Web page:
GTMO 2016: Special report on the future of the detainment camp
The history of Guantanamo Bay has been marred by accusations of torture of detainees and months-long hunger strikes.
Last January, in an unprecedented move, the personal diary of detainee Mohamedou Ould Slahi was published, providing a firsthand perspective of life inside the world’s most infamous prison. Slahi’s book, ‘Guantanamo Diary,’ describes in highly redacted yet dramatic style his incredible ordeal from the moment his rendition plane landed in Cuba, where he and other detainees faced abuse, torture and other atrocities.
Once on the island, Slahi was forced into solitary confinement where he says he “was on the edge of losing his mind.” The diary describes how Slahi was subjected to sleep deprivation, death threats, sexual humiliation and intimations.
Yet Slahi’s revelations are almost singular. The government has prevented other detainees ‒ like Ammar al Baluchi, one of the few men at Gitmo who has been charged with a crime ‒ from talking about what happened to them… even to their own lawyers.
The government “has classified Mr. al Baluchi’s own memories of what happened to him, to prevent him from providing information that would allow someone, somewhere to seek accountability,” James Connell, one of al Baluchi’s lawyers, told RT.
Exactly 10 years ago Friday, criminal investigators learned of the first deaths from inside Gitmo.
“There’s some sort of dark history in the past that has happened before the DOD has taken over and so people have concerns,” Navy Captain Christopher Scholl told RT America. “If you google images for Guantanamo Bay, often images of Camp X-Ray from the first 92 days ‒ 14 years ‒ ago comes up, and the media keeps on using” those images.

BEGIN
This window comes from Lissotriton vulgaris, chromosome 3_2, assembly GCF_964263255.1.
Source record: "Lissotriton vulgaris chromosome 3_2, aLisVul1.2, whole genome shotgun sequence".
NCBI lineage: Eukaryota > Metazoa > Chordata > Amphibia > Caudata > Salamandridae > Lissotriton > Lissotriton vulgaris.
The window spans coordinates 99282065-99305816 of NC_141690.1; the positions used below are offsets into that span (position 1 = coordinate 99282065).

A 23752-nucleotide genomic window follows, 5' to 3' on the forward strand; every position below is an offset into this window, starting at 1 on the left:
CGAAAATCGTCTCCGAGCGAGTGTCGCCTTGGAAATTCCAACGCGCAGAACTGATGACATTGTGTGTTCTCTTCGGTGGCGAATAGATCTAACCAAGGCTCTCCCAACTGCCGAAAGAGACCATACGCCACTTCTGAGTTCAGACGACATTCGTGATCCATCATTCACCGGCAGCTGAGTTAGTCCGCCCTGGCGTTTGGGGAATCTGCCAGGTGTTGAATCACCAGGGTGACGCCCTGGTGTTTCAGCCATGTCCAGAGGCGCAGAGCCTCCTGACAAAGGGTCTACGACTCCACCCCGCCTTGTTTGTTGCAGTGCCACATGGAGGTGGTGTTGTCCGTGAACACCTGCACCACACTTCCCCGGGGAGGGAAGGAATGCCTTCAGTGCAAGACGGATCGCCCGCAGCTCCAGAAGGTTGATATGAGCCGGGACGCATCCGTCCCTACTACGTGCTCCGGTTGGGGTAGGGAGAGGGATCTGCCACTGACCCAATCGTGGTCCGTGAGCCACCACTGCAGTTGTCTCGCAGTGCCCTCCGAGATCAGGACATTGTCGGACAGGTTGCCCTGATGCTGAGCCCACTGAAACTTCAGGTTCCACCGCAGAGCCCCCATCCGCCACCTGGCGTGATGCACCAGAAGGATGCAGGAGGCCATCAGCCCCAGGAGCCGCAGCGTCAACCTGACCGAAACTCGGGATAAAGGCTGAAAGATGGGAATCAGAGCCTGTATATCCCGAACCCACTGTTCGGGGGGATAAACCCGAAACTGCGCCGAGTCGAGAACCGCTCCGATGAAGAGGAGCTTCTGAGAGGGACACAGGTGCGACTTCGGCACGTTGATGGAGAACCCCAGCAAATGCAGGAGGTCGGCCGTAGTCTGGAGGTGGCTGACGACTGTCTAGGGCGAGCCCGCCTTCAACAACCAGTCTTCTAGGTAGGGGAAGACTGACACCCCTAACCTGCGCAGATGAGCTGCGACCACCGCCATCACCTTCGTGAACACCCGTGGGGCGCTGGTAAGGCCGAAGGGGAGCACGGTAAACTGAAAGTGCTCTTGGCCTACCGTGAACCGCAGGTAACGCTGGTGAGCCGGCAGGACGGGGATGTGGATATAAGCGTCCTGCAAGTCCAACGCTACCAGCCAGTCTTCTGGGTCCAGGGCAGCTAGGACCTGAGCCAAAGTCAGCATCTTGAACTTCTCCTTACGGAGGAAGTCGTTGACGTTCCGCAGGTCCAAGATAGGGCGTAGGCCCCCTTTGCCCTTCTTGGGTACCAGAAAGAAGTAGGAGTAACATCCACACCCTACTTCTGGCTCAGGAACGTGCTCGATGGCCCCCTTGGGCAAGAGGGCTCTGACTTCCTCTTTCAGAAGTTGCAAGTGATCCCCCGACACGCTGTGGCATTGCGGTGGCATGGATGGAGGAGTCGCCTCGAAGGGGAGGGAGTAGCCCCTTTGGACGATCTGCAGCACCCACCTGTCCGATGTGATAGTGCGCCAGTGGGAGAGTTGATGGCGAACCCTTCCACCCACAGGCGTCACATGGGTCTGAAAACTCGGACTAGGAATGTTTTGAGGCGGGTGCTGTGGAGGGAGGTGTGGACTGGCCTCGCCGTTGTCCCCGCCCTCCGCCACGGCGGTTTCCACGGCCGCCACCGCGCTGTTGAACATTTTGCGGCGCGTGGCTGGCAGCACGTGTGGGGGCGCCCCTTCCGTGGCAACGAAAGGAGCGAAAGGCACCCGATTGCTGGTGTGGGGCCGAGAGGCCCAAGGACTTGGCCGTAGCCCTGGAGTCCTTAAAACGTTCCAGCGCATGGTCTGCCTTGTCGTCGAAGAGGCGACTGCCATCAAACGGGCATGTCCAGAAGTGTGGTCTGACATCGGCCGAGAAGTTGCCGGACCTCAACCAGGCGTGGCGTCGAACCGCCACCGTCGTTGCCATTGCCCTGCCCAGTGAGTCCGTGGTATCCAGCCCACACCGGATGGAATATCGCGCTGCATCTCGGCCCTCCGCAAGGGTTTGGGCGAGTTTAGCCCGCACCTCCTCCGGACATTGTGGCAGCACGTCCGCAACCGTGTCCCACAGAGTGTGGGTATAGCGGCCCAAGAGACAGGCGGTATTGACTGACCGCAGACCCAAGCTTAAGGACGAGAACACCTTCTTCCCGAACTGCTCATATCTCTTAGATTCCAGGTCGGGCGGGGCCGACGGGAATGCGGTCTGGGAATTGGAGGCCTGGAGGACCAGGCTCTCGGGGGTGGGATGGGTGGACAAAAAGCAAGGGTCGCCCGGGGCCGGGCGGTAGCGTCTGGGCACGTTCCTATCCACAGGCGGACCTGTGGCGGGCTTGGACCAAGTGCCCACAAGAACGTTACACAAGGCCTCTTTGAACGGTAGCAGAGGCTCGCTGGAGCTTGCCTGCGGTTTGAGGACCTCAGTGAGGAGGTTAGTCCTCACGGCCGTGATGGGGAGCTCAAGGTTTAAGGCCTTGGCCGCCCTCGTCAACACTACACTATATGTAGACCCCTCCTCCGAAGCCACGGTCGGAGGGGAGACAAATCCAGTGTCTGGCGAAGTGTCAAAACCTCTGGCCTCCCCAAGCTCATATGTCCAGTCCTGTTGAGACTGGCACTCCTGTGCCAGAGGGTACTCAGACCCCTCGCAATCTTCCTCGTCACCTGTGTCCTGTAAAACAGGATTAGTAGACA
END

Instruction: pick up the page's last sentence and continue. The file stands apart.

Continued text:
But now, he says, it’s a completely different picture.
Gitmo opened as a prison at the US naval base in Cuba under the administration of President George W. Bush following the attacks of September 11, 2001. President Barack Obama promised during his 2008 campaign that he would close the infamous detention center in Cuba. It’s a promise he’s, as yet, been unable to keep thanks, in part, to strong opposition in Congress. Of the 779 men who have been held there, only 80 detainees remain ‒ 28 of whom are cleared for release ‒ but the conditions they face and what might happen to them in the future remain unclear.
For a special report airing Friday, RT America’s Simone Del Rosario went to Guantanamo Bay to investigate if and how the prison would be shut down, and to see in what conditions those detainees are living. What happens, she asks, when you reach the irreducible minimum, the dozens of forever prisoners deemed too dangerous to release?
“There’s a distinction between detainees and prisoners, prisoners are held with an objective of rehabilitating them from the behavior that led to the previous crime,” Admiral Peter Clarke, commander of Gitmo, told RT. “These are law of war detainees who are here because at one point they made it their job to try to kill Americans.”
The focus now is on what to do with the population, especially as the detainees age. Del Rosario takes a look inside the detention facilities currently being used, to see what the cells look like. She talks to current and former guards deployed at Gitmo, those tasked with taking care of “the worst of the worst.”
She also speaks with lawyers for two men who are still detained in Cuba, one who has been cleared for release and one of the few who has actually been charged with a crime. What will happen to them if Obama is able to fulfill his campaign promise during his final days in office? Will the upcoming presidential election change their future?